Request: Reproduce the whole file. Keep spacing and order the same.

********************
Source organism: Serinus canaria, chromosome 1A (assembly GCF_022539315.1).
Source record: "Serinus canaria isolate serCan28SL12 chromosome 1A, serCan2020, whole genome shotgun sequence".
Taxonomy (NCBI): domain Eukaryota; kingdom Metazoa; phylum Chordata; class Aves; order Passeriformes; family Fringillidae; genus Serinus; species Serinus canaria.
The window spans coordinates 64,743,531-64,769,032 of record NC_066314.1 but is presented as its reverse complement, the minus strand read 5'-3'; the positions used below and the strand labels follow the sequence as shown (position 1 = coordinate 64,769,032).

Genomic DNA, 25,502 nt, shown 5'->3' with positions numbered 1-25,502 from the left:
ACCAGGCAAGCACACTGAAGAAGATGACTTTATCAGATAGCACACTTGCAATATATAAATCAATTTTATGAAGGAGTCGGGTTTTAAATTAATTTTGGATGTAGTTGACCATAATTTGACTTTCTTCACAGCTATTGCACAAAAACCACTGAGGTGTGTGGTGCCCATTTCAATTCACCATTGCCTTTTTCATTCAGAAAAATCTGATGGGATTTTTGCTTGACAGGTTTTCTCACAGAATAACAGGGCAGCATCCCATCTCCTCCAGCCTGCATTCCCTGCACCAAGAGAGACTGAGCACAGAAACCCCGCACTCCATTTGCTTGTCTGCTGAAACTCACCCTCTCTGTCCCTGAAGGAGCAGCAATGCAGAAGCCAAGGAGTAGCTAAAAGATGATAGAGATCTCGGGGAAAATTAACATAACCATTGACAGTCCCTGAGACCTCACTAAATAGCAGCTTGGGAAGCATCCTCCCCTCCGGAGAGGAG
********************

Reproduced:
Source organism: Serinus canaria, chromosome 1A (assembly GCF_022539315.1).
Source record: "Serinus canaria isolate serCan28SL12 chromosome 1A, serCan2020, whole genome shotgun sequence".
Taxonomy (NCBI): domain Eukaryota; kingdom Metazoa; phylum Chordata; class Aves; order Passeriformes; family Fringillidae; genus Serinus; species Serinus canaria.
The window spans coordinates 64,743,531-64,769,032 of record NC_066314.1 but is presented as its reverse complement, the minus strand read 5'-3'; the positions used below and the strand labels follow the sequence as shown (position 1 = coordinate 64,769,032).

Genomic DNA, 25,502 nt, shown 5'->3' with positions numbered 1-25,502 from the left:
ACCAGGCAAGCACACTGAAGAAGATGACTTTATCAGATAGCACACTTGCAATATATAAATCAATTTTATGAAGGAGTCGGGTTTTAAATTAATTTTGGATGTAGTTGACCATAATTTGACTTTCTTCACAGCTATTGCACAAAAACCACTGAGGTGTGTGGTGCCCATTTCAATTCACCATTGCCTTTTTCATTCAGAAAAATCTGATGGGATTTTTGCTTGACAGGTTTTCTCACAGAATAACAGGGCAGCATCCCATCTCCTCCAGCCTGCATTCCCTGCACCAAGAGAGACTGAGCACAGAAACCCCGCACTCCATTTGCTTGTCTGCTGAAACTCACCCTCTCTGTCCCTGAAGGAGCAGCAATGCAGAAGCCAAGGAGTAGCTAAAAGATGATAGAGATCTCGGGGAAAATTAACATAACCATTGACAGTCCCTGAGACCTCACTAAATAGCAGCTTGGGAAGCATCCTCCCCTCCGGAGAGGAG